Hi, welcome to Redeem the Commute. I’m Ryan, your host for the Daily Challenges. Yesterday we read the story of
Does this sound familiar? 40 years earlier, the Israelites crossed the Red Sea in a similar manner. The waters parted, and they walked through on dry ground. That story was their founding narrative as a nation – it would have been told over and over. It still is today. And in this story, we see it happening once again.
Except for Joshua and Caleb, none of these people were older than children last time. Imagine the excitement of this group as they experienced something so familiar, so foundational to their families and national identity.
I can imagine they experience an overwhelming sense of God’s goodness. He really was out to protect them. He really was faithful. He really had their best interests at heart.
This was something they should never forget. A relationship with this good, loving God was meant to be the center of their life as a nation forever. So, God told them to build this stone monument on the banks of that river as a reminder of his goodness.
Why 12 stones? Because there were 12 tribes of Israel. They, as a nation, were built by God. There was no way they’d have escaped slavery in Egypt without him parting the waters of the Red Sea, and there was no way they’d have entered the Promised Land had God not divided the waters of the Jordan River.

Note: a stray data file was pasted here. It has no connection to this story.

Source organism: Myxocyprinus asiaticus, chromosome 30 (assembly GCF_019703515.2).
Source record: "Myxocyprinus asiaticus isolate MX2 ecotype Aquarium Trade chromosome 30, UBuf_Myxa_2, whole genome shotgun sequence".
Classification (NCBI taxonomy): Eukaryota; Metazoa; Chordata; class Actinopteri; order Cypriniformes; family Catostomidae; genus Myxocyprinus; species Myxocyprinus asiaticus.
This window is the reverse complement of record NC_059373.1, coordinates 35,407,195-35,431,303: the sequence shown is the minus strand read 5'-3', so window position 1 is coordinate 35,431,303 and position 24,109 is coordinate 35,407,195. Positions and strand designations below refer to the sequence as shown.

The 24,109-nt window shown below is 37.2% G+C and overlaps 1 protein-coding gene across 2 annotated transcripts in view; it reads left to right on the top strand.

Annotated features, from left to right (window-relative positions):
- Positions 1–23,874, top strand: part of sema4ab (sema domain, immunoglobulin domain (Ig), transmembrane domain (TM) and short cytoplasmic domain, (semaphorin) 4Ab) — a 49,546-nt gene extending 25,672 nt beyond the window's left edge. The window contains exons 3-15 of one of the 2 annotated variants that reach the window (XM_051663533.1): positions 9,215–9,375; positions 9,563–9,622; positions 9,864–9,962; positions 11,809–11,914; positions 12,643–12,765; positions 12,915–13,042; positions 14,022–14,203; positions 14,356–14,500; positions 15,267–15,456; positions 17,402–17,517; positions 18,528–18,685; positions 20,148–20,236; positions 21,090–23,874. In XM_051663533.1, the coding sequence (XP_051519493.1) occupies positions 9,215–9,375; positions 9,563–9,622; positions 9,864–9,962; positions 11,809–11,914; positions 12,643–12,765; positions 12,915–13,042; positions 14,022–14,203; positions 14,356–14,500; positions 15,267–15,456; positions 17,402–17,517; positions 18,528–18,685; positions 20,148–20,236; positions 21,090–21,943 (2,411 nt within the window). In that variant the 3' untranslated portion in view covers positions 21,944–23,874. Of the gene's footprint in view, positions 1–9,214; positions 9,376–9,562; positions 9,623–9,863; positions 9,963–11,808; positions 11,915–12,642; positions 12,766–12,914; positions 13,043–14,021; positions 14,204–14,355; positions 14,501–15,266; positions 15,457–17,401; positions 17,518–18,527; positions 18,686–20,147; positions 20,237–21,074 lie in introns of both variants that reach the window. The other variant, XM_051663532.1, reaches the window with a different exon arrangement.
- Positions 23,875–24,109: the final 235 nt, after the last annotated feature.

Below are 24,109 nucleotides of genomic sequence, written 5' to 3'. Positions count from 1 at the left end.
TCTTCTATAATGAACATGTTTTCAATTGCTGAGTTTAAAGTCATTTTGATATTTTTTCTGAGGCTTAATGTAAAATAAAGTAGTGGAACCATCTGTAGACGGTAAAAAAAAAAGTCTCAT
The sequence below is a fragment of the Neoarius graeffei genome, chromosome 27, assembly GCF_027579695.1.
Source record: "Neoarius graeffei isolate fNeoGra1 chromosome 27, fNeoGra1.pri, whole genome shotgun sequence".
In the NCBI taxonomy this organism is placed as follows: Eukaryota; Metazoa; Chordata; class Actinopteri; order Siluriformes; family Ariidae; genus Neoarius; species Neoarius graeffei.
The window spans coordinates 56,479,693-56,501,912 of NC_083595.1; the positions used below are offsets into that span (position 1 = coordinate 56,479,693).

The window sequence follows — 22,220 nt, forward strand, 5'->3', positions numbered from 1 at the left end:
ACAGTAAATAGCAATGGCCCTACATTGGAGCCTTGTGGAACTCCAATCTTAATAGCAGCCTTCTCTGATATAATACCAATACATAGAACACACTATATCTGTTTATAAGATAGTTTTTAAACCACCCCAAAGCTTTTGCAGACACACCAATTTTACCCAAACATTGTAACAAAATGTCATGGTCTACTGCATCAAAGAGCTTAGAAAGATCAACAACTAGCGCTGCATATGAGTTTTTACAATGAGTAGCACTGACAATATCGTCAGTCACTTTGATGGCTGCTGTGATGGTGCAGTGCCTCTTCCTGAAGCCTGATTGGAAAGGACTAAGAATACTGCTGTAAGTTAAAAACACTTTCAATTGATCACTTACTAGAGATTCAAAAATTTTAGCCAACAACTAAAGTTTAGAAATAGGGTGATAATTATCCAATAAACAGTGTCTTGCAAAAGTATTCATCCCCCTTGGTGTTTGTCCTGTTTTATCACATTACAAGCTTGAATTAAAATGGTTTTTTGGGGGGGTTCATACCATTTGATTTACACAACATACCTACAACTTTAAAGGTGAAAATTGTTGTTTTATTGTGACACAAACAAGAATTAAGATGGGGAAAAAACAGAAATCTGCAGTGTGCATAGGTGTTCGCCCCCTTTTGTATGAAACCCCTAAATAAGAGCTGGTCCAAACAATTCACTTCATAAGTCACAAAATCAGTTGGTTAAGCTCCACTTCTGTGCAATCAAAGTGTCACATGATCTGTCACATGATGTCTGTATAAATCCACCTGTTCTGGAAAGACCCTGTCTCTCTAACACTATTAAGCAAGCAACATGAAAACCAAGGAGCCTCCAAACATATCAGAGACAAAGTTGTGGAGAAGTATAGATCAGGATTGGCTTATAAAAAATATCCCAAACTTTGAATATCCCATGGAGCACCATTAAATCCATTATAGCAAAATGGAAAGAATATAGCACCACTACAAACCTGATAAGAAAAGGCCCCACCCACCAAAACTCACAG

The stones came from the river, also quite intentionally. People had to go back in harm’s way, trusting God would hold the waters back until they were done. They had to bring out stones they could never have retrieved without God’s direct intervention, and now those stones were on display as a reminder of what they could do when they obeyed a loving, good God.
But – there’s a wrinkle. Joshua 4:24 says why he did all this, and it doesn’t use the word “good.” The Bible says God did this “so that all the peoples of the earth might know that the hand of the Lord is powerful and so that you might always fear the Lord your God.”
Now, this week is about God being good. But this story itself claims to be about fearing God.